Game centers

Barkov and Panthers aim to be better and smarter in Game 2 against Lightning

SUNRISE, Fla. — Alexander BarkovThe elite skills at either end of the rink are put to the test in Eastern Conference Round 2 against the Tampa Bay Lightning.

Barkov and the Florida Panthers have their hands full against the Lightning’s host of talented offensive players in the best-of-7 series, which they will look to match in Game 2 at FLA Live Arena on Thursday (7 p.m. ET; TNT, CBC, SN, VATS).

“You have to know who you’re up against on the ice,” Panthers captain Barkov said Wednesday. “Of course they have special players, and you have to be careful with them and you have to know where they are and what they’re going to do. So just be ready every time you step on the ice.”

A 4-1 loss in Game 1 on Tuesday brought him back. Despite being without before Brayden Point due to a lower-body injury, the Lightning overcame a 1-0 deficit late in the first period by scoring four straight goals, including three on the power play. Nikita Kucherov and Corey Perry led the way with a goal and an assist apiece.

“We’re just thinking about the next game now and we’ve done a lot of good things, learned from the bad things and moved on,” Barkov said. “You have to win four games in this series and now it’s Game 2. We have to be a little bit better than last game, a little smarter and work a little harder.”

[RELATED: Complete Panthers vs. Lightning series coverage]

One of the best two-way centers in the NHL, Barkov prides himself on working as hard in the defensive zone as he does in the offensive zone. This was recognized again on Tuesday when he was named a finalist for the Selke Trophy, awarded each year to the striker voted the best for excelling in the defensive aspects of the game, as well as Patrice Bergeron Boston Bruins and Elias Lindholm of the Calgary Flames.

After winning the award for the first time last season, Barkov is looking to become the first recipient since Bergeron in 2013-14 and 2014-15.

“He’s just an elite two-way guy,” Lightning forward Steven Stamkos mentioned. “You have a combination of height (6ft 3in, 215lbs) and skill and intelligence. It’s extremely difficult to defend against. That’s why he’s going to be up for so many awards in his career and why he has already come so far.”

Panthers coach Andrew Brunette relied heavily on Barkov in Game 1, playing him 23:05, which was the most among forwards on either team. Barkov led Florida with five shots on goal and won 14 of 21 faceoffs, but was held scoreless for the first time in four games.

Barkov scored a career-high in the NHL with 39 goals in 67 regular-season games, and his 88 points (49 assists) were his second points in the League after tallying 96 (35 goals, 61 assists) in 82 games in 2018-19. He started slowly in the first round against the Washington Capitals before gradually finding his offensive game and is third on the Panthers with six points (two goals, four assists) in seven games.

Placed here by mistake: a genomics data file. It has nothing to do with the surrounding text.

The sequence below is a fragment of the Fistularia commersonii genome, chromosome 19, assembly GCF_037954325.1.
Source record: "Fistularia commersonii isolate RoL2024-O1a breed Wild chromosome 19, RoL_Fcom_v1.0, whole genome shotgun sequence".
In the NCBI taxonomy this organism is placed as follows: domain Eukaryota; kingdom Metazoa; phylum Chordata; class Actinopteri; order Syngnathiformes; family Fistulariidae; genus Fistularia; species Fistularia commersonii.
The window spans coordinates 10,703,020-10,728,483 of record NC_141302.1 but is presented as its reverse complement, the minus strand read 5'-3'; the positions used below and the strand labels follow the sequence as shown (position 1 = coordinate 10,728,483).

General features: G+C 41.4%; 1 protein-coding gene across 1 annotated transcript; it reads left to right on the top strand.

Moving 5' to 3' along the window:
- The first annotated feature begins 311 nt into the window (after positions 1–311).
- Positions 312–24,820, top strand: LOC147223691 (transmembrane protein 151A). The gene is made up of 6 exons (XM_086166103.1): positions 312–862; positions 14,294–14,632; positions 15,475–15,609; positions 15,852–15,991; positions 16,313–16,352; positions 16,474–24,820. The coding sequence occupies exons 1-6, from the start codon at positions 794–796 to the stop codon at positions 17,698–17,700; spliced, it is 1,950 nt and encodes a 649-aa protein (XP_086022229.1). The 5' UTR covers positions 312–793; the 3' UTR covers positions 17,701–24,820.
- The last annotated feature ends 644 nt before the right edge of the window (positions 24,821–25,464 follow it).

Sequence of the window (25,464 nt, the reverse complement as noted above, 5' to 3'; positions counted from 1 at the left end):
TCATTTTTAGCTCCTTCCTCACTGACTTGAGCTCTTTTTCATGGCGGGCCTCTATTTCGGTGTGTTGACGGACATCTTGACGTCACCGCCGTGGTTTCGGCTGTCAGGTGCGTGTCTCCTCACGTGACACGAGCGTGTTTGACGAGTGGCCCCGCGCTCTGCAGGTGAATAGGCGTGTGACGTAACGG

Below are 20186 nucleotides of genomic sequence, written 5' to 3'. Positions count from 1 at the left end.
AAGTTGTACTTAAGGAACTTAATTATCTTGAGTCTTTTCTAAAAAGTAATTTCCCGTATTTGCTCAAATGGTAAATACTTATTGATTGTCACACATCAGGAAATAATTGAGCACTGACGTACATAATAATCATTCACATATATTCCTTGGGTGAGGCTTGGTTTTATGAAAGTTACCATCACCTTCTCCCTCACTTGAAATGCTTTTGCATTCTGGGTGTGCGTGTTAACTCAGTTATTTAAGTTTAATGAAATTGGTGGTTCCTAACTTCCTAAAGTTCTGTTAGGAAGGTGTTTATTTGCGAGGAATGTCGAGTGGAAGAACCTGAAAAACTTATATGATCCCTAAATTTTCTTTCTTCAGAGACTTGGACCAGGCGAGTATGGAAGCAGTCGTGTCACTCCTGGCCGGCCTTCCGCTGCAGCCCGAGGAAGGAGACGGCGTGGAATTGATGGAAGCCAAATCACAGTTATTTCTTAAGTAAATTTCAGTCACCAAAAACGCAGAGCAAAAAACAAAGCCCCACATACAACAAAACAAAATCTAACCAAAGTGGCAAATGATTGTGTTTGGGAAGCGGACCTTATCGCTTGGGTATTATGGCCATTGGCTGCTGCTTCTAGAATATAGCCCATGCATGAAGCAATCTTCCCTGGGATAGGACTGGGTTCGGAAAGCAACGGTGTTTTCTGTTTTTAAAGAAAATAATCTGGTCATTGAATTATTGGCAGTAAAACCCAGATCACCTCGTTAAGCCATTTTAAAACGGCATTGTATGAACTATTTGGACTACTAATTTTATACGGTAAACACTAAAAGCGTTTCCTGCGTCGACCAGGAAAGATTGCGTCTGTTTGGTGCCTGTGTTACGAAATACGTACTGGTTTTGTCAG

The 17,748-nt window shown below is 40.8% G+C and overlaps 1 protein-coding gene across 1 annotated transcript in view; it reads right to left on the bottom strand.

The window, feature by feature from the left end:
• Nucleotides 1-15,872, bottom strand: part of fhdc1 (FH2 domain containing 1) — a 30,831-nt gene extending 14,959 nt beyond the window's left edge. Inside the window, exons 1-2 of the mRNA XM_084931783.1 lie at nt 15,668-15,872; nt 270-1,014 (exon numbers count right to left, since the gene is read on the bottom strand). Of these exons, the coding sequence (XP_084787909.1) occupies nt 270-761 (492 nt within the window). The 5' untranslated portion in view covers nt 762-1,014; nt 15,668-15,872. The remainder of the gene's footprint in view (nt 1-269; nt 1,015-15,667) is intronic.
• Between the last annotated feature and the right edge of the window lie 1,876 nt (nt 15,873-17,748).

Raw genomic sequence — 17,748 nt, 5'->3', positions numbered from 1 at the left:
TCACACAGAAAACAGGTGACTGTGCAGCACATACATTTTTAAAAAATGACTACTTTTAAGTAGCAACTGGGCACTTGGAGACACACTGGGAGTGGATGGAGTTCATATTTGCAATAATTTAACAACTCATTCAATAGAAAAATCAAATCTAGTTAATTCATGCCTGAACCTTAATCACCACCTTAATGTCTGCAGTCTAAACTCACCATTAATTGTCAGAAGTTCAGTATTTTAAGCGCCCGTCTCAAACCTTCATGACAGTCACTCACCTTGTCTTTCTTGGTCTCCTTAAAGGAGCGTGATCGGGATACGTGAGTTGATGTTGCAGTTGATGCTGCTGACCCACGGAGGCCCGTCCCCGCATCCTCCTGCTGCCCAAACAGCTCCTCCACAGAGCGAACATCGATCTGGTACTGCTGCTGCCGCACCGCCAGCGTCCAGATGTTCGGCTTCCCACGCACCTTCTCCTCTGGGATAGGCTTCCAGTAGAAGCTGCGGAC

“I think he does everything so well for us,” Brunette said. “There’s a reason he’s one of the best players in the league and a Selke winner. A little nervous, I thought, with him at the start of the playoffs. Maybe not quite himself . And I thought he was getting more comfortable as he went on and I think his game got better with every game.”

Passing the Capitals in the first round was a big step for Barkov and the Panthers. He had never won an NHL playoff, and Florida hadn’t won a playoff since reaching the Stanley Cup Finals in 1996 before losing to the Colorado Avalanche.

So the 4-3 overtime series win over Washington in Game 6 brought Barkov a sense of relief, but not satisfaction.

“There was a lot of talk about it and not winning a round, getting knocked out in the first round and stuff like that,” Barkov said. “Of course you don’t think about it, but it’s there. It’s not there anymore, so we’re happy and happy to be a part of it. But there’s still a long way to go to the point where we really want to be.”

The Lightning, who have won the Stanley Cup the past two seasons, are a formidable obstacle. The Panthers learned that last season when they lost to Tampa Bay in six games in the first round.

For a better result in this series, they need to learn quickly from their mistakes in Game 1, starting with being more disciplined. Florida controlled the game with a 24-21 5-on-5 shots advantage but was shorthanded six times, and Tampa Bay took advantage.

“I think it all depends on us, how we play and how we deal with different situations in a game,” Barkov said. “We know their power play is good. We have to stay outside the box and that kind of stuff. We have a lot of things we need to improve in, and we know we need to improve in those areas and we’re going to work on that. So we will continue to improve and continue to build.